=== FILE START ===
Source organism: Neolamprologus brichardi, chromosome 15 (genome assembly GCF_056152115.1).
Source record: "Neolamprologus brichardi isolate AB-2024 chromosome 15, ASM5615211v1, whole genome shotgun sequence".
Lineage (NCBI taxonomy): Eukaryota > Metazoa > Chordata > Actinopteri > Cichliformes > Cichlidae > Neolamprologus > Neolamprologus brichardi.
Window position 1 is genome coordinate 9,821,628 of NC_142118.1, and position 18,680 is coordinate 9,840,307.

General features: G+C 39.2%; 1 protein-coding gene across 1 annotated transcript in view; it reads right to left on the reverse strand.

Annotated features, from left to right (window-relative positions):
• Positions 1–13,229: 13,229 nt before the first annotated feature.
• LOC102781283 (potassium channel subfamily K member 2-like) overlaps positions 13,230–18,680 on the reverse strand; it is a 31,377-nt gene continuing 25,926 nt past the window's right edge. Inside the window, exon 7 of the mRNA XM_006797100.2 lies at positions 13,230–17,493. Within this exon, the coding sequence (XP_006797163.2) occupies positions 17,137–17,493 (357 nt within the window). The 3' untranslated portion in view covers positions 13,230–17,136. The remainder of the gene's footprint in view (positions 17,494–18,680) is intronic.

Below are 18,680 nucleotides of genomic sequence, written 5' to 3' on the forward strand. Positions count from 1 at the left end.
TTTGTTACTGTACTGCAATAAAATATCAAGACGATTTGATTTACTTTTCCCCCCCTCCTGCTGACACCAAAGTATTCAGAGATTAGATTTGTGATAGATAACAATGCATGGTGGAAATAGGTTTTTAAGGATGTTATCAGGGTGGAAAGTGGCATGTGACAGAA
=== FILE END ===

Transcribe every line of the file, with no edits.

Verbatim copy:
Source organism: Neolamprologus brichardi, chromosome 15 (genome assembly GCF_056152115.1).
Source record: "Neolamprologus brichardi isolate AB-2024 chromosome 15, ASM5615211v1, whole genome shotgun sequence".
Lineage (NCBI taxonomy): Eukaryota > Metazoa > Chordata > Actinopteri > Cichliformes > Cichlidae > Neolamprologus > Neolamprologus brichardi.
Window position 1 is genome coordinate 9,821,628 of NC_142118.1, and position 18,680 is coordinate 9,840,307.

General features: G+C 39.2%; 1 protein-coding gene across 1 annotated transcript in view; it reads right to left on the reverse strand.

Annotated features, from left to right (window-relative positions):
• Positions 1–13,229: 13,229 nt before the first annotated feature.
• LOC102781283 (potassium channel subfamily K member 2-like) overlaps positions 13,230–18,680 on the reverse strand; it is a 31,377-nt gene continuing 25,926 nt past the window's right edge. Inside the window, exon 7 of the mRNA XM_006797100.2 lies at positions 13,230–17,493. Within this exon, the coding sequence (XP_006797163.2) occupies positions 17,137–17,493 (357 nt within the window). The 3' untranslated portion in view covers positions 13,230–17,136. The remainder of the gene's footprint in view (positions 17,494–18,680) is intronic.

Below are 18,680 nucleotides of genomic sequence, written 5' to 3' on the forward strand. Positions count from 1 at the left end.
TTTGTTACTGTACTGCAATAAAATATCAAGACGATTTGATTTACTTTTCCCCCCCTCCTGCTGACACCAAAGTATTCAGAGATTAGATTTGTGATAGATAACAATGCATGGTGGAAATAGGTTTTTAAGGATGTTATCAGGGTGGAAAGTGGCATGTGACAGAA